(Last Updated on : 08/09/2014)
Imperial style of architecture developed and gained prominence during the period of Delhi Sultanate. Qutub- ud- din Aibak
constructed few monuments which have the imprint of both Hindu and Muslim art. Even during the reign of Iltutmish
and Ala- ud- din Khilji
, there were several specimens of architecture which were built. The Tughlaqs also played an imperative role in the thriving of the imperial style of architecture.
Qutub-ud-din Aibak constructed the Quwat- ul- Islam mosque at Delhi
and another mosque at Ajmer
called the Dhai Din Ka Jhonpra. The first was raised at the site of a destroyed temple and the other at the location of a ruined college of Sanskrit. Therefore, both these mosques have the impression of both Hindu and Muslim art. Sultan Iltutmish and Ala-ud-din Khilji added to the Quwat-ul-Islam mosque. The construction of the Qutub Minar though started by Aibak but it was completed by Iltutmish. The planning of this monument was purely Islamic and was originally intended to serve as a place for the muazzin but afterwards, it became famous as a tower of victory. Qutub Minar
is an impressive building and according to many historians it is one of the most perfect examples of a tower known to exist anywhere in the world.
Iltutmish constructed a tomb on the grave of his eldest son which is known as Sultan- Ghari. He also built Hauz-i-Shamsi, Shamsi-Idgah, Jami Masjid at Badaun and the Atarkin-ka-Darwaza at Nagaur (Jodhpur). He made additions to Quwat-ul-Islam and Dhai Din Ka Jhonpra. Balban built his own tomb and the red palace at Delhi. His construction marked a notable landmark in the development of Indo-Islamic architecture. A number of magnificent buildings were constructed under the reign of Ala- ud- din Khilji. He had good economic resources and his buildings were constructed with perfectly Islamic viewpoint and have been regarded as few best examples of Islamic art in India. Ala- ud- din founded the city of Siri, built a palace of thousands of pillars within it, Jamait Khan Mosque at the shrine of Nizam- ud- din Auliya and the famous Alai Darwaza at the Qutub Minar. The Alai Darwaza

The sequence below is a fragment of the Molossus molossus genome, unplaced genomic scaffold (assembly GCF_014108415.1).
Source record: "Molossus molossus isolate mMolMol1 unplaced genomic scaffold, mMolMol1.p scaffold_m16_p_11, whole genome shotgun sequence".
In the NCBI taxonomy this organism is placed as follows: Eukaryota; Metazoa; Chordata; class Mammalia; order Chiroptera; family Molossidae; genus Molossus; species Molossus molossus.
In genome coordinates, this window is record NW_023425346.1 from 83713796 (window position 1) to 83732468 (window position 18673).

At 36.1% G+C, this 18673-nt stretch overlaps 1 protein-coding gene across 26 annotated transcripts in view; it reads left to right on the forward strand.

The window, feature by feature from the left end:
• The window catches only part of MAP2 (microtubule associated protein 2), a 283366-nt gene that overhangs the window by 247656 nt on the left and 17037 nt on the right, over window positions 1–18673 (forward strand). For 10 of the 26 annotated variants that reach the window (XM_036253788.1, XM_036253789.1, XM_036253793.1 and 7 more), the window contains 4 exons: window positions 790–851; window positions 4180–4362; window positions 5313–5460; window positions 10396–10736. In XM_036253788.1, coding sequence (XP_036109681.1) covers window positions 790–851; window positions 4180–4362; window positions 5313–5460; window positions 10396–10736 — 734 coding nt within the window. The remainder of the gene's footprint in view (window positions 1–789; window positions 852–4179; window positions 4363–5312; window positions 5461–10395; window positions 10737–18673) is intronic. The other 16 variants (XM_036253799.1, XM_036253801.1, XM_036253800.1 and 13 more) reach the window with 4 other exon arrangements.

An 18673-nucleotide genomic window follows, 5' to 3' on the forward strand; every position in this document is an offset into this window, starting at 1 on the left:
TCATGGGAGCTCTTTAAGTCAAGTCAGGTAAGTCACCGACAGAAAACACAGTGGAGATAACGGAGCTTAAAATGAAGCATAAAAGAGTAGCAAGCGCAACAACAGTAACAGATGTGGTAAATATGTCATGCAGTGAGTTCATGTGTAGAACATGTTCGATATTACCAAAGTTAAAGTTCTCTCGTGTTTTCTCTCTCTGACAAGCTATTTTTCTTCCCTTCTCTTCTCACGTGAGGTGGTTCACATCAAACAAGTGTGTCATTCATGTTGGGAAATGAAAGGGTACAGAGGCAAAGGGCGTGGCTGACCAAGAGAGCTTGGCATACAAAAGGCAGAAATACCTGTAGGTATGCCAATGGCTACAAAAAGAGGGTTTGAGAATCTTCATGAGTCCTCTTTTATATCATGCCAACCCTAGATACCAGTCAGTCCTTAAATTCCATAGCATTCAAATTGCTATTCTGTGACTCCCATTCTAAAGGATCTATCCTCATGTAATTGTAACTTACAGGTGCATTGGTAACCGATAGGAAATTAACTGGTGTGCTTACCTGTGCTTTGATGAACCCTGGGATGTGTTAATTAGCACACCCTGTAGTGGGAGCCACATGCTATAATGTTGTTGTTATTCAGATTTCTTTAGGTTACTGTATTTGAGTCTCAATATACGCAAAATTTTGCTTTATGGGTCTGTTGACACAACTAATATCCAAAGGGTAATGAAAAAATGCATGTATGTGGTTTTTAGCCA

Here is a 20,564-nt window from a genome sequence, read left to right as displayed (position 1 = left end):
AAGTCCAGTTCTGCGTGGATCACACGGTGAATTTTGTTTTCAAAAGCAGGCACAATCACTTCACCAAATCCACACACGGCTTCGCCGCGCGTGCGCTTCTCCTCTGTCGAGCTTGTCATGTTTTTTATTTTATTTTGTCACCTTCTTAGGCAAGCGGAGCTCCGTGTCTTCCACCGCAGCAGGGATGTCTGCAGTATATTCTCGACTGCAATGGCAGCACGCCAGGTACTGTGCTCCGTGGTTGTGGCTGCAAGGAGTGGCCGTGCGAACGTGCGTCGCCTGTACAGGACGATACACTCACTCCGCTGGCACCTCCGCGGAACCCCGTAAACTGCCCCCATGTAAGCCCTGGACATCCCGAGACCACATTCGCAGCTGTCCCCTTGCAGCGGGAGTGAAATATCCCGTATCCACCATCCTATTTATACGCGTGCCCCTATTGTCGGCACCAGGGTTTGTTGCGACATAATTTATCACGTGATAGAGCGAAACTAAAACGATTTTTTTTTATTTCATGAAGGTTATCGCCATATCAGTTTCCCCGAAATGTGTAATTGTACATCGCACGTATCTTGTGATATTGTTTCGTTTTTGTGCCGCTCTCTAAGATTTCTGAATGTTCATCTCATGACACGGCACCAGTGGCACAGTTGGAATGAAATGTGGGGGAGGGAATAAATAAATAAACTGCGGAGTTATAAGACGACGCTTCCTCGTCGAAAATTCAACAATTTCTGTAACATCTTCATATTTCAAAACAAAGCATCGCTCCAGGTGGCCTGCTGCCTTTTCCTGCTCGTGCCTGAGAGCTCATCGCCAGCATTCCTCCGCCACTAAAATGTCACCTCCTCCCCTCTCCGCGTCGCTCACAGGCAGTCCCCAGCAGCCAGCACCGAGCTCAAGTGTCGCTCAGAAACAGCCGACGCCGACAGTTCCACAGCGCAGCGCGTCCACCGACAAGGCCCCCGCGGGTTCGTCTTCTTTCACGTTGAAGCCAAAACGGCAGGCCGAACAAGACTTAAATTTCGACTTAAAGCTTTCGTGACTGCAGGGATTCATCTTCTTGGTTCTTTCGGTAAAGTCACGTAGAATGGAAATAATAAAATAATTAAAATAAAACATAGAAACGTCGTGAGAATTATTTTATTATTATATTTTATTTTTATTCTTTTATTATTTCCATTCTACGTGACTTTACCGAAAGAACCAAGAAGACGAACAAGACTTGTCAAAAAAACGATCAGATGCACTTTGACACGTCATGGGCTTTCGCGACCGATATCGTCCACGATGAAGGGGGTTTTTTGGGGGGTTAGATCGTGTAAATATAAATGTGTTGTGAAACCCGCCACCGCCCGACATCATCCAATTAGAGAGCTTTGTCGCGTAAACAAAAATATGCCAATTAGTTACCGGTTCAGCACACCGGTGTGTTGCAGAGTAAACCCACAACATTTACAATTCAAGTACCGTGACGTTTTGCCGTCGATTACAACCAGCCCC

is considered as one of the most treasured possession of Islamic architecture. Ala- ud- din known constructed a magnificent tank covering an area of nearly seventy acres, known as Hauz-i-Alai or Hauz-i-Khas near his newly constructed city of Siri in the vicinity of the old city of Delhi.
The Tughlaqs were puritanical in taste and thus their buildings were devoid of any ornamentation. Ghiyas-ud-din constructed the new city of Tughlaqabad in the east of the Qutub area, his own tomb and a palace which was constructed in golden bricks. Muhammad Bin Tughlaq
constructed the new city of Jahanpanah near the city of old Delhi, the fort of Adilabad and few other buildings at Daultabad. But all his buildings have been destroyed. The only two buildings which remain are the Sathpalahbund and the Bijai- Mandal. Among the distinguished buildings constructed by Firoz Tughlaq are the new city of Firuzabad near the old city of Delhi, the palace fort known as Kotla Firuz Shah within it. During his reign, a noble at the court, Khan-i-Jahan Jauna Shah constructed the tomb of his father, Tilangani, the Kali Masjid and the Khirki Masjid in the city of Jahanpanah. A striking building known as Lal-Gumbad, was constructed by Nasir-ud-din Muhammad Tughlaq Shah at the grave of Kabir-ud-din Auliya. Among the buildings constructed by Lodi and Sayyid Sultans, are the tombs of Mubarak Shah Sayyid, Muhammad Shah Sayyid and Sikandar Lodi
Most of the buildings raised by Sultans of the Delhi Sultanate which includes palaces and forts have been destroyed. Only a few tombs, mosques and minars have existed so far. The buildings which are good specimens of early imperial style of architecture in India and the best among them are the Qutub Minar and the Alai-Darwaza.